Interview with William Egginton, author of In Defense of Religious Moderation

Interview with William EggintonThe following is an interview with William Egginton, author of t In Defense of Religious Moderation, and Andrew W. Mellon Professor in the Humanities at The Johns Hopkins University.

Question: What are everyday fundamentalisms?

William Egginton: Physicists Stephen Hawking and Leonard Mlodinow have recently used the term "model-dependent realism" to talk about the extent to which humans can approximate knowledge of the world as it really is, independent of our senses and the media we use to grasp it. The idea is basically that different conditions require different models of reality, and there is no sense at all in talking about a model-free reality. What I call everyday fundamentalisms are those ways we have of talking or thinking about the world that presuppose access to just such a model-free reality. Since I refer to such models as "codes"—the way that linguists speak use the term code-switching to refer to our ability to adopt speech and behavior to different social circumstances—I argue that such a belief is akin to positing an all-encompassing master-code, or "code of codes." Belief in the code of codes, then, is a belief that the world as it really is in itself already exists as a kind of knowledge, independent of the ways we may come to know it. This is the basic ingredient of all fundamentalisms, religious or otherwise.

Q: What is religious moderation, and how will it defend against fundamentalism?

WE: Religious moderation is a kind of religious belief that refuses the logic of the code of codes. Moderate believers find comfort, solace, community, and pleasure in their belief systems and the practices that accompany them, without ever assuming that these beliefs represent a direct, unfettered, or in some way absolutely knowledge of the world. Moderate believers are thus perfectly capable of reciting the tenets of their own faiths without ever feeling that they are in irresolvable contradiction with other, perhaps more practical ways of understanding the world. For this very reason, not only are such forms of belief entirely compatible with scientific knowledge, they are also inherently tolerant, since moderate believers make a constant practice of reconciling apparently incompatible versions of reality. This implicit commitment to tolerance along with its suspicion of claims to ultimate knowledge make religious moderation one of the best possible defenses against fundamentalisms of all kinds, in particular the religious fundamentalisms that are so openly threatening the modern, democratic world view.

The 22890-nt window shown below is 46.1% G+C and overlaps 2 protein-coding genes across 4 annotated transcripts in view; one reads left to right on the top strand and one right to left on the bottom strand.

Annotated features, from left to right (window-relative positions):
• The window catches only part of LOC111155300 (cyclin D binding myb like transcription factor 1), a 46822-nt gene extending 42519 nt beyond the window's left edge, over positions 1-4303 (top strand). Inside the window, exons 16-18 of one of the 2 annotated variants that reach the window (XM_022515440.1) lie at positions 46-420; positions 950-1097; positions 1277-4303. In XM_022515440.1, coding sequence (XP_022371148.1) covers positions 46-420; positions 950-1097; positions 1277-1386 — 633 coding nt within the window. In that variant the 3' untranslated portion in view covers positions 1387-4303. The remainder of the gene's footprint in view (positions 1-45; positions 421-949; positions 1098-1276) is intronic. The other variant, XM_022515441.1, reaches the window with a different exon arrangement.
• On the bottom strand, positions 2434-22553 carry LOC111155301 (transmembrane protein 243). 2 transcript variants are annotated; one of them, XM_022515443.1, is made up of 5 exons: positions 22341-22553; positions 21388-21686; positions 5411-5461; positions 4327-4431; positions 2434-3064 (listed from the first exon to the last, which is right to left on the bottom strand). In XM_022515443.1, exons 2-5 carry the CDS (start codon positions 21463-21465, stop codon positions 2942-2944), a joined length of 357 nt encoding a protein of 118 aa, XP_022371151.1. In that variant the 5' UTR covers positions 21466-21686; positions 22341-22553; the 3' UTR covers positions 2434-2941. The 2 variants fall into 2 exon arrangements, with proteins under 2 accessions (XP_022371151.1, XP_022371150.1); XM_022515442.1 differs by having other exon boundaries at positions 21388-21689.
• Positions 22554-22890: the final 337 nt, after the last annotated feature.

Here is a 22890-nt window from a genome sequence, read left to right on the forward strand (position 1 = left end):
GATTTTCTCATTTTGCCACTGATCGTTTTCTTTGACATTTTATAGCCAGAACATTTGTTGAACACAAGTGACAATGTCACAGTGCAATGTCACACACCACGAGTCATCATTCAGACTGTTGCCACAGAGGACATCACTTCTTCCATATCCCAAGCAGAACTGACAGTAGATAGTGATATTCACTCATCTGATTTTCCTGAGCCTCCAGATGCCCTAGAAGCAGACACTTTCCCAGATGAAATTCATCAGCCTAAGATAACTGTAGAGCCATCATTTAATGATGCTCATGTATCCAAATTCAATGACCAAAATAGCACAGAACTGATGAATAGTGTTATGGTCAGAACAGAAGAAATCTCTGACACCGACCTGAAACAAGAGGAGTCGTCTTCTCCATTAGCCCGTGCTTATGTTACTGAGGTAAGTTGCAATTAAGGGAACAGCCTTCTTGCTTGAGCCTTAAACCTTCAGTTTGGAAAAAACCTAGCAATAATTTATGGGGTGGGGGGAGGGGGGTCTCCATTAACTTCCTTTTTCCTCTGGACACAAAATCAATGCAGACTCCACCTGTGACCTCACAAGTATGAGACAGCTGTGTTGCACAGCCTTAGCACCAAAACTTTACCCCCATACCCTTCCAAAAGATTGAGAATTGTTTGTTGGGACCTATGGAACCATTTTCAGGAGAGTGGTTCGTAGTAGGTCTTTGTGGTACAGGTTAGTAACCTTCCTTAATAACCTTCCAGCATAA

Q: How has fundamentalism infiltrated contemporary secular society?

WE: We are fundamentalists whenever we treat our knowledge not as a model or version of reality, but as reality itself. While today we tend to associate this sort of impulse with religion, one of the primary tendencies the theological traditions that accompanied the development of western culture was to undermine human claims to immediate knowledge of the world. As many scholars have noted, religious fundamentalism is really a modern phenomenon, the term itself dating to the early 20th century. But in some ways a more general fundamentalism defined as adherence to the code of codes is itself coterminous with the modern age, that is, with western culture since the dawn of the scientific revolution. The idea here is that the relative success of one particular model of reality—in which reality is pictured as an independent objective realm gradually revealed by human observation and experimentation—created the expectation that this model should apply equally in all domains of knowledge. It is for this reason that the sort of biblical literalism consistent with what we now call Christian fundamentalism could only take hold in a thoroughly modern society like our own.

Q: What is the role of faith in religious moderation?

WE: Today’s atheist critics ridicule faith as "belief without evidence." For a religious moderate, on the contrary, faith is more like "belief where there can be no evidence." Religious moderates recognize that we often stake claims to knowledge where what we in fact have are more or less justified beliefs. Faith for religious moderates is a constant reminder that human knowledge is always capable of improvement, of progress, that there is always something more, something other to know.

Q: How do you practice religious moderation in your daily life?